Greg Hunter

David Bowie Re-Imaginings & AI Electro-Acoustic Adventures in The Matrix

An interview with English sound engineer, composer and remixer Greg Hunter (Paul McCartney, The Orb, Crowded House, The Matrix films)

RipX is a great sequencer for writing experimental, electro-acoustic music. The vocal separation is such high-quality!”

After making his first record in Long Island, New York in 1983 with psychedelic rock band The Bohemians, how Greg Hunter came to be there still remains a mystery from beyond the pleroma.

“The only popular music I listened to as a kid was Frank Zappa’s “Bongo Fury” and “Apostrophe Now” albums,  because those were the only cassettes I had when I was growing up, although my tastes are generally very diverse. For example, when it comes to synth music, I’ve been really influenced by Joey Hinton, electronic guitar – Jimi Hendrix, acoustic guitar – Andrés Segovia, male vocals – Bob Marley, female vocals – Oum Kalsoum, drums – John Bonham, bass – Bootsy Collins, saxophone – Ismail Tunçbilek, mixing – Thrash / King Tubby / Scientist, ambient – Brian Eno / Robert Fripp / The Orb, conceptual – John Cage, DSP – Carla Scaletti / Kurt J. Hebel / Pete Johnston, production – Youth, Darren Sangita,  composition – Amir Abdel Magid / Steve Reich / Jon Hassell, and bands – The Residents / Ozric Tentacles.”

“Working with The Orb and Youth involved a lot of great music making, great times, a lot of laughs and if you ever find yourself in a session with a global artist like Paul McCartney, you should definitely take your talent seriously because it’s not just ‘another session’. One of the tracks I worked on with him was called ‘Let Me Love You Always”’ It’s a nice track if you can find it. I also worked on Paul McCartney and Youth’s ‘The Fireman’.”

“I remember his wife Linda at the time made a pumpkin flan for dinner, which was very nice. I should also say again that if you ever find yourself working on a Hollywood blockbuster like The Matrix, you should take your talent seriously as it’s not just ‘another session’. I’m seeing a pattern here…..”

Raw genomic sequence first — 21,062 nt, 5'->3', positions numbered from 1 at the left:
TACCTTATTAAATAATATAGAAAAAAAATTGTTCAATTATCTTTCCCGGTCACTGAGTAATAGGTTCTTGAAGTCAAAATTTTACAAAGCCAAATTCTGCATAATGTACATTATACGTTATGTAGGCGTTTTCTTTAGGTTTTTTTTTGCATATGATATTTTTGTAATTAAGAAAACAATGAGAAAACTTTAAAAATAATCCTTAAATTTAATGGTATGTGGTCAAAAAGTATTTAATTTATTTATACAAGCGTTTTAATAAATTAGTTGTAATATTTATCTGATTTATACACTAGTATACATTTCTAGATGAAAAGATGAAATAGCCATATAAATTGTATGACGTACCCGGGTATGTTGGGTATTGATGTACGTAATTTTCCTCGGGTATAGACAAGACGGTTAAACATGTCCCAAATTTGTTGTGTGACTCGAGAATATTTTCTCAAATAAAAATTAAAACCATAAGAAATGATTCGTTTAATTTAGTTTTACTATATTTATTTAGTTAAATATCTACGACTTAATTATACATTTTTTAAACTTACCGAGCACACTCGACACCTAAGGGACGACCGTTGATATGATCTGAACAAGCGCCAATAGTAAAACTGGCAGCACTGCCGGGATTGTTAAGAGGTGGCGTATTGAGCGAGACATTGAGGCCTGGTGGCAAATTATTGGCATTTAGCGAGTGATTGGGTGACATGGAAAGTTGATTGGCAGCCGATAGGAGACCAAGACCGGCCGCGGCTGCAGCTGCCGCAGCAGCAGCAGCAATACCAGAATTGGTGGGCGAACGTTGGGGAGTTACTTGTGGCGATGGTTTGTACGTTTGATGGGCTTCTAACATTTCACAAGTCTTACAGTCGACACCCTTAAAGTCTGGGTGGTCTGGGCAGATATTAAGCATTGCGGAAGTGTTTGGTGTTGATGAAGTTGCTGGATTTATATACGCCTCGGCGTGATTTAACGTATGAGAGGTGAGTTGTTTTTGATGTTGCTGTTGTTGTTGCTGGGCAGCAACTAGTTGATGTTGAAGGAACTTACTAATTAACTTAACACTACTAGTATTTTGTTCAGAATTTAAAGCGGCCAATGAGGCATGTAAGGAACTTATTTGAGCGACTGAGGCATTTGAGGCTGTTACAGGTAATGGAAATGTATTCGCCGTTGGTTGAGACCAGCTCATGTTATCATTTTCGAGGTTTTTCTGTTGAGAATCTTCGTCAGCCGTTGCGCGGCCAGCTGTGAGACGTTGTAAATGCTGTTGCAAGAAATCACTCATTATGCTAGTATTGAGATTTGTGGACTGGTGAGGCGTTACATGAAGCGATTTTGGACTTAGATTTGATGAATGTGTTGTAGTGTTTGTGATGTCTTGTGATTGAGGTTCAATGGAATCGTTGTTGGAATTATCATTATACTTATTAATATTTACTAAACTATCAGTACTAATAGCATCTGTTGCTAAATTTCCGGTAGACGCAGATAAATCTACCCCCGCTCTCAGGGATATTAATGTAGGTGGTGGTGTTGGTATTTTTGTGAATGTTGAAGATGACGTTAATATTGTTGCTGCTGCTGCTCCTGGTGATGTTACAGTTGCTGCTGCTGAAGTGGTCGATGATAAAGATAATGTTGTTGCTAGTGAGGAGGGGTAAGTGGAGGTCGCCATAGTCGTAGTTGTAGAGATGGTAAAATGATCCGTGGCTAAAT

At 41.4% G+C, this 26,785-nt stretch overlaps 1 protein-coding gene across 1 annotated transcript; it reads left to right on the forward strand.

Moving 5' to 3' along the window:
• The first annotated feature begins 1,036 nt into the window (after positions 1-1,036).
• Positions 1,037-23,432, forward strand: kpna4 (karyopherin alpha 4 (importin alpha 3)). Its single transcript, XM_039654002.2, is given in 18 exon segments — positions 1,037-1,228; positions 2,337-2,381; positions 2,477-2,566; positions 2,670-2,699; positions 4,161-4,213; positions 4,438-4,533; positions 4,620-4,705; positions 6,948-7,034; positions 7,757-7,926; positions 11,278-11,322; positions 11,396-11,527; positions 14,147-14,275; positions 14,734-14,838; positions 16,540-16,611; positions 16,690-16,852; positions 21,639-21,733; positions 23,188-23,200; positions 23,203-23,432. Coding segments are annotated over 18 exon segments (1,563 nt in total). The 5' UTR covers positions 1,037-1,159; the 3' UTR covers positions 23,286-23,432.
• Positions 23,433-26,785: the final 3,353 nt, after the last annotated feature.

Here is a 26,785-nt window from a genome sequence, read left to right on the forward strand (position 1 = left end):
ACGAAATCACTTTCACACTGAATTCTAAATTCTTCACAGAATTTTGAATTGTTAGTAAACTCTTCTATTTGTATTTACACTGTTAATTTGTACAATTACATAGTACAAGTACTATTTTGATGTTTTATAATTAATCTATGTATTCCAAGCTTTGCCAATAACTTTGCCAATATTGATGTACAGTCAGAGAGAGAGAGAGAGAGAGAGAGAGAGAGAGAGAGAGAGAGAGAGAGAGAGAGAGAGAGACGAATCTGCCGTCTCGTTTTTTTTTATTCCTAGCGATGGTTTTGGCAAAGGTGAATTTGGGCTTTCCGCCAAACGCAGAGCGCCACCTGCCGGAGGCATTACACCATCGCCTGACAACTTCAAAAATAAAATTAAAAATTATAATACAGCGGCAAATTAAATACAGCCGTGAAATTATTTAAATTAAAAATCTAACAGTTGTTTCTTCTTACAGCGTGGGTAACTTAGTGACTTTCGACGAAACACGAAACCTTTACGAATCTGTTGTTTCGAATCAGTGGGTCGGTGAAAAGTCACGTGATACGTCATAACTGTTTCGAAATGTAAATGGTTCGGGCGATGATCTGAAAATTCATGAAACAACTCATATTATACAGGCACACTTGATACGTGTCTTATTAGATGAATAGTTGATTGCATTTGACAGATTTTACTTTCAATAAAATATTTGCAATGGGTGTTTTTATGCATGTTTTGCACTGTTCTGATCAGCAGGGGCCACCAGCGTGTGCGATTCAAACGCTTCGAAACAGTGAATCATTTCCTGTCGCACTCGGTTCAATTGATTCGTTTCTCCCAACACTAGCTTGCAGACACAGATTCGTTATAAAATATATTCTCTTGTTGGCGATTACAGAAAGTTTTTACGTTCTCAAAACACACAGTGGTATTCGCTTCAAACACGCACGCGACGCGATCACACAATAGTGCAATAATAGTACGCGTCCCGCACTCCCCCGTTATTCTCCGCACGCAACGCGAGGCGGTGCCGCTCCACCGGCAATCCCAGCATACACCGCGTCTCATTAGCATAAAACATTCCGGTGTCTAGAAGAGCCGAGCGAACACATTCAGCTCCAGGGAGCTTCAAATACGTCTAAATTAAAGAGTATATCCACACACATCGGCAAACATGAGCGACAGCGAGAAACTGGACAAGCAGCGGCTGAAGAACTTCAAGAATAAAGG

Greg’s even traveled to Egypt and the Middle East to make what he calls ‘precision music’, yet despite his wealth of knowledge and experience, he’s always taken a light-hearted approach to his work.

“It’s only music, don’t take it so seriously. Try to laugh more. Wait a minute, do take it seriously. Ok I’m getting confused. Don’t take the music seriously, but do take your talent seriously!”

Any favorite studio gear, software and production techniques?

“Definitely Kyma – it exceeds the threshold of possibility. Absolutely essential third party plugins for me are a VU meter (Klanghlem VUMT), BPM Looping envelope (Xfer LFOTOOL) and a VCA bus compressor ( Vertigo VSC ). When it comes to remixing in general, I try to make something that is authentic, but still references the original piece of music. Like my recent David Bowie DJ mix with Organismic which features remixes of classics such as ‘Andy Warhol‘, ‘Sound and Vision‘, ‘Ziggy Stardust‘, ‘Fashion‘, ‘Space Oddity‘ and more!”

As for RipX, what does he like most about the future audio platform and what are his predictions on the future of music making?

“I think RipX is a great sequencer for writing experimental electro-acoustic music. The vocal separation is such high-quality! Many genres of music (electronic music in particular) will soon become dominated by AI so if you want to survive as a producer, you will need to specialize and paradoxically diversify. Continue to study your craft and become a master. Watch my RipX video tutorial if you haven’t already.”

Listen to/purchase music from Greg Hunter’s Dubsahara alias on Bandcamp HERE.

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